• not having confidence in the promoters of change.

There are myriad change management models that could be applied to improving management ownership, and ultimately the internal control and risk management functions. For instance, in the 1950s, renowned psychologist Kurt Lewin suggested that effective change requires successful completion of a three-step process of “unfreezing” the existing behaviour, moving to a new level and “refreezing” at the new level (Hayes, 2014[22]). Over the years, the process has evolved in different contexts to include concrete activities for each step. Lewin’s theory argues that “pull” strategies, whereby restraining forces are removed to strengthen a culture of integrity, are more effective than “push” strategies (i.e. outside pressure for change), because they are more likely to increase commitment and result in permanent change (Hayes, 2014[22]).

Another pre-eminent change management model, developed by Harvard University Professor John Kotter, employs an eight-step process (Kotter, 1996[23]):

  1. Create a sense of urgency

  2. Build a guiding coalition

  3. Form a strategic vision and initiatives

  4. Enlist a volunteer army

  5. Enable action by removing barriers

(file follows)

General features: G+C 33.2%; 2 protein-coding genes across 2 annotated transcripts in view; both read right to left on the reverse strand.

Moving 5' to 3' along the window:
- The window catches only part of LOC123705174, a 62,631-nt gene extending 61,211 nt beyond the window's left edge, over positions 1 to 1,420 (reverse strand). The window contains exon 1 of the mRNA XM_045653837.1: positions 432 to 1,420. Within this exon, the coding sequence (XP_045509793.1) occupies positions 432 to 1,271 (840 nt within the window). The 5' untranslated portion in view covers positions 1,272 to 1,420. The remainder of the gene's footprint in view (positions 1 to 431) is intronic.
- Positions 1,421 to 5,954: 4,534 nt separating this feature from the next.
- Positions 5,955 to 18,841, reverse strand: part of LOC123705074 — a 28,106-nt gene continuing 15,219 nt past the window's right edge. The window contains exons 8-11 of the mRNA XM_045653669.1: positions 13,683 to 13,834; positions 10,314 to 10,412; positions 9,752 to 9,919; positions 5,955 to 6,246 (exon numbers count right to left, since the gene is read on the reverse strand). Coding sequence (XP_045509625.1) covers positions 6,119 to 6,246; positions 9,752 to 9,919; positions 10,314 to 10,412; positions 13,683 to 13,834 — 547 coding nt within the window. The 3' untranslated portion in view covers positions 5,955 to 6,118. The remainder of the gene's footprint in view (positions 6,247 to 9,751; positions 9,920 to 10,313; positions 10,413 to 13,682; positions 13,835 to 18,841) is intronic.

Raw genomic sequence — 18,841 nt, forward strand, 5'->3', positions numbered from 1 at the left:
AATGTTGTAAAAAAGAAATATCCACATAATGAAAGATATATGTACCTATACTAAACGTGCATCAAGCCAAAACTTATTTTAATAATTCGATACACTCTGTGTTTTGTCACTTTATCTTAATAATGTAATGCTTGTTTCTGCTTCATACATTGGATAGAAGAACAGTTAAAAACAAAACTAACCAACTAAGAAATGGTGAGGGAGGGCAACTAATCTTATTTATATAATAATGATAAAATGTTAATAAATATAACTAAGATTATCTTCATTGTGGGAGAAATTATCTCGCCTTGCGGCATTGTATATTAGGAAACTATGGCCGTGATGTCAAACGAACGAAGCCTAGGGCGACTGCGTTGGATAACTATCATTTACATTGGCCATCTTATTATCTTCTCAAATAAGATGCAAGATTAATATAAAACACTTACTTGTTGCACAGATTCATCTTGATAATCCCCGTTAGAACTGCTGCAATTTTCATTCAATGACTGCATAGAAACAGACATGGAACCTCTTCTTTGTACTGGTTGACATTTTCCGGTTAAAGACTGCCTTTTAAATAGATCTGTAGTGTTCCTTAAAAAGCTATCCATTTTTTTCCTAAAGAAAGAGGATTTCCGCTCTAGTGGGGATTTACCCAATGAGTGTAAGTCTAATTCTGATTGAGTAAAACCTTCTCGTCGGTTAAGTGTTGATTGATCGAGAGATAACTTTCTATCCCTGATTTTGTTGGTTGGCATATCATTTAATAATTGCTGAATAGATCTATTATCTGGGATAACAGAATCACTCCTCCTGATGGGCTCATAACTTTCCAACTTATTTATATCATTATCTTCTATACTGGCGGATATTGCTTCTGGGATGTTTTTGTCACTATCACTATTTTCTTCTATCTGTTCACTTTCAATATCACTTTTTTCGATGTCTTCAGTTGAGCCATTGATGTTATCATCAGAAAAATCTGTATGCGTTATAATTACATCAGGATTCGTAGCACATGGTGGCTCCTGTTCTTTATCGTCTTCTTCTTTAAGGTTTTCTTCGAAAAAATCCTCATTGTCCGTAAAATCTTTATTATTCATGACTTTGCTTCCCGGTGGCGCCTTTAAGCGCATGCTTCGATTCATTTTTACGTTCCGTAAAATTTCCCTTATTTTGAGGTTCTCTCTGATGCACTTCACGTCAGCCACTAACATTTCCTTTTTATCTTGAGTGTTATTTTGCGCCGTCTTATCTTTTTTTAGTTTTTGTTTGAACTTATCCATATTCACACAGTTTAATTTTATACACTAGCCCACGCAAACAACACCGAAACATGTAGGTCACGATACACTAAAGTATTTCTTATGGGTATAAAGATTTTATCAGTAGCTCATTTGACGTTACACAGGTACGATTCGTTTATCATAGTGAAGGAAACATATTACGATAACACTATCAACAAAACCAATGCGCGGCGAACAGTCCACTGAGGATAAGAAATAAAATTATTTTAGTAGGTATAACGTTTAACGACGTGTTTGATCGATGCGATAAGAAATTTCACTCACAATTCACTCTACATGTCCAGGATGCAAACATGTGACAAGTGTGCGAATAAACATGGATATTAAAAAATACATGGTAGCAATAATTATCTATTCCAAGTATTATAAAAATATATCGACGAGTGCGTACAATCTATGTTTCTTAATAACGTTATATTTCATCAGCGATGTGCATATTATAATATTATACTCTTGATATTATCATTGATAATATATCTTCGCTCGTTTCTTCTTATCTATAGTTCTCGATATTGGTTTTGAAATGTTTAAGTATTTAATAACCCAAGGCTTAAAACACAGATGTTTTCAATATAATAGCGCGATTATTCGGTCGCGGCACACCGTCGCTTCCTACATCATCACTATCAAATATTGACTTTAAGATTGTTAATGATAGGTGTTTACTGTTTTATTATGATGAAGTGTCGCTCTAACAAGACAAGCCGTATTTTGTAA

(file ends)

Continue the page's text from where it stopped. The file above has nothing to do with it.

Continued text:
6. Generate short-term wins

  7. Sustain acceleration

  8. Institute change

Other change theory models exist that can help entities to address these issues, and understand “where they are” and “where they want to go” with regards to management ownership and building a culture of integrity. One of the benefits of applying change management paradigms is that they can be flexible enough to be tailored to the individual contexts of institutions. They also are based on the notion that change is not an end state that can be reached through programmed steps, but rather an ongoing process (Paton and McCalman, 2008[24]). Within IMSS, change management can help to bridge theory, as defined in new standards and guidelines, with practice. It also provides insights on how to manage resistance to change, which could include the following techniques (adapted from (Stoop, 2016[21])):

  • demonstrate that the status quo cannot be maintained and why

  • collect information concerns and rationale for the current situation, and provide factual responses

  • understand and use resistance to change for making improvements

  • engage those who are promoting change

  • create new perspectives that are sustainable, rooted in the medium and long-term, not only the short term.

Source: (OECD, 2017[25])